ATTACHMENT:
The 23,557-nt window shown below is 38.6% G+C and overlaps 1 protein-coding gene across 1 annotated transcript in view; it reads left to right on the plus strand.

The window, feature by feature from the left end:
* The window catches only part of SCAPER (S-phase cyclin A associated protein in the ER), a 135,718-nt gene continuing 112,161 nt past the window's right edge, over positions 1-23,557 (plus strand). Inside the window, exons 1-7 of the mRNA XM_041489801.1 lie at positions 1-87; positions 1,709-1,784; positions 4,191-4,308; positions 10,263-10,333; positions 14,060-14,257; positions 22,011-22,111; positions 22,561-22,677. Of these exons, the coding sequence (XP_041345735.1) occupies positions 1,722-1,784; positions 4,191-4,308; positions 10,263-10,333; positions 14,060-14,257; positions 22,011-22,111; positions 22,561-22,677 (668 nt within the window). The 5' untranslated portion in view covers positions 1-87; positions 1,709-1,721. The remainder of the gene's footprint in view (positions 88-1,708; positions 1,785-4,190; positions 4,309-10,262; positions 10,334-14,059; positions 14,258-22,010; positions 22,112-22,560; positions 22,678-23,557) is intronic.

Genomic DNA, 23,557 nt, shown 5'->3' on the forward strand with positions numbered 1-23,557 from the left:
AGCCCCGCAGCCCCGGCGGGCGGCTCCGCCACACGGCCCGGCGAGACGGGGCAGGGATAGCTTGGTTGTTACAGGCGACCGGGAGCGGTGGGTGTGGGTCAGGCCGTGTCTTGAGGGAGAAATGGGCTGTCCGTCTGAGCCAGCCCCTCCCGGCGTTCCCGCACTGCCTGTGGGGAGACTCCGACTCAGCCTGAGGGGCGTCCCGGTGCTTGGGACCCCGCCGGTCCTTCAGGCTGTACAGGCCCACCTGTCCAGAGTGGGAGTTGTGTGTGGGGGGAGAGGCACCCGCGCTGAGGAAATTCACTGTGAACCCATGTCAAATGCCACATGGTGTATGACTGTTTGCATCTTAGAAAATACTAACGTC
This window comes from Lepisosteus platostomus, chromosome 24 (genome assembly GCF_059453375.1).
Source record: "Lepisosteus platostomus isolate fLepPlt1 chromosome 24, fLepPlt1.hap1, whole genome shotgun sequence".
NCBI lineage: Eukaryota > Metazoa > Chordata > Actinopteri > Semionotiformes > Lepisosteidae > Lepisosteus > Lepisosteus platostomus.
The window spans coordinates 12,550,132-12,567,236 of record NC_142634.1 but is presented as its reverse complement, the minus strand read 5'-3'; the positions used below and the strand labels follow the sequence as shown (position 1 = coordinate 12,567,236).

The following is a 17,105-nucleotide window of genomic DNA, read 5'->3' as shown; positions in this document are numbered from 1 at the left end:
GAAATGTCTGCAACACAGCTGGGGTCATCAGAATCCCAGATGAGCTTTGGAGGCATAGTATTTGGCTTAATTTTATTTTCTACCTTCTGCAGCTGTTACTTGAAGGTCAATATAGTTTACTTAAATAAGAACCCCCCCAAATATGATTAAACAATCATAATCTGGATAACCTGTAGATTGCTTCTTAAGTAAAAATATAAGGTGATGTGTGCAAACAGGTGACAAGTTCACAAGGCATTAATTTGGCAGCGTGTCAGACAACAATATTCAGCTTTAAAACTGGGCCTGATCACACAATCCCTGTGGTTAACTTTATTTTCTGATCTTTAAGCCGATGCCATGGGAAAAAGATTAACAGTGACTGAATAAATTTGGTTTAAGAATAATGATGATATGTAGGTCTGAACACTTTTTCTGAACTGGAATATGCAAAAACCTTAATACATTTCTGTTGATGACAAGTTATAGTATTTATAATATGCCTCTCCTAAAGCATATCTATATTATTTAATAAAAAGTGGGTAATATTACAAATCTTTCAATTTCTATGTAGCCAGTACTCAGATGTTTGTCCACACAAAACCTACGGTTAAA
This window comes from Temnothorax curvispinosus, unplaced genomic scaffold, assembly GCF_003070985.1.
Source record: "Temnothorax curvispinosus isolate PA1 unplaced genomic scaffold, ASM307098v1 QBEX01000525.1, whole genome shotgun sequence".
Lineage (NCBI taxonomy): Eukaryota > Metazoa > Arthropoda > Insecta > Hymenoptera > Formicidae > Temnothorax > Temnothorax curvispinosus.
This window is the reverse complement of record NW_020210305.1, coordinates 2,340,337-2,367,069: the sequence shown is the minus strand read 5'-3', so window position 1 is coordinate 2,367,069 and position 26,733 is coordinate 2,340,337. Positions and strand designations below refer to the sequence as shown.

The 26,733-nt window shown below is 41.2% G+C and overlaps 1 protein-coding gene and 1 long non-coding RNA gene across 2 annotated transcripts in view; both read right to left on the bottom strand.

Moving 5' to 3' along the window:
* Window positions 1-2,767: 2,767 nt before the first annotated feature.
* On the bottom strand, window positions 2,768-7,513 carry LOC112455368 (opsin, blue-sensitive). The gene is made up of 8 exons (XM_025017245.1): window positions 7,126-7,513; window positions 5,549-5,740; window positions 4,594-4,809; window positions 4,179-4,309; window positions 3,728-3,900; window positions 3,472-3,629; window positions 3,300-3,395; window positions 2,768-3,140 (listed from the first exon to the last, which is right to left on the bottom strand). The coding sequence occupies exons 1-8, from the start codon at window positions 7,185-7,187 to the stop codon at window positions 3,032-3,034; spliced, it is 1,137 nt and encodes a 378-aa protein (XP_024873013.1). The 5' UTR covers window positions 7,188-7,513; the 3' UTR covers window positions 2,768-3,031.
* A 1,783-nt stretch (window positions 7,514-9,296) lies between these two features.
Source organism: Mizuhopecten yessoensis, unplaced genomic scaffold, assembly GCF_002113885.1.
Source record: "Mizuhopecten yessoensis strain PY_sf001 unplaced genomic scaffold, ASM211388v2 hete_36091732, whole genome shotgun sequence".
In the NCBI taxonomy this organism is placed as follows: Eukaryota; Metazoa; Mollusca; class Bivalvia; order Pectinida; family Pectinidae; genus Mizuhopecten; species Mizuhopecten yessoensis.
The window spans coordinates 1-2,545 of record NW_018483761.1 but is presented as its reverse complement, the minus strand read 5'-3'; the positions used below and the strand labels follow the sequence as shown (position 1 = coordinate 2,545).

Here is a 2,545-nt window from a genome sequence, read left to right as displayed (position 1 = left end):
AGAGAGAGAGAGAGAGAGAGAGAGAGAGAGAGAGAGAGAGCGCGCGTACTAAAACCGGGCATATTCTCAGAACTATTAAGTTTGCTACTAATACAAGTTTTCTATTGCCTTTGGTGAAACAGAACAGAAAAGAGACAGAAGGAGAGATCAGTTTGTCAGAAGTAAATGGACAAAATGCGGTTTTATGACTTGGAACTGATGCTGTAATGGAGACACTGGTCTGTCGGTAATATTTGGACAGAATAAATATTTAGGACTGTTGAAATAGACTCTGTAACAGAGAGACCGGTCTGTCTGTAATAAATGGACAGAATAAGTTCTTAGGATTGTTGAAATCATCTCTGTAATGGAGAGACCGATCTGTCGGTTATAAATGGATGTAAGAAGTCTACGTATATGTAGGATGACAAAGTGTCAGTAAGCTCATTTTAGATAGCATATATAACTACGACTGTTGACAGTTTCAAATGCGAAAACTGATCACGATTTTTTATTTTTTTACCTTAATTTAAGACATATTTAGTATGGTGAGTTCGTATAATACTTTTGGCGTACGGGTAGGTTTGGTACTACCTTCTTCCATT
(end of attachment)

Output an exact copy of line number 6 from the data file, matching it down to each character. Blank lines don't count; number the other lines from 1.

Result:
This window comes from Lepisosteus platostomus, chromosome 24 (genome assembly GCF_059453375.1).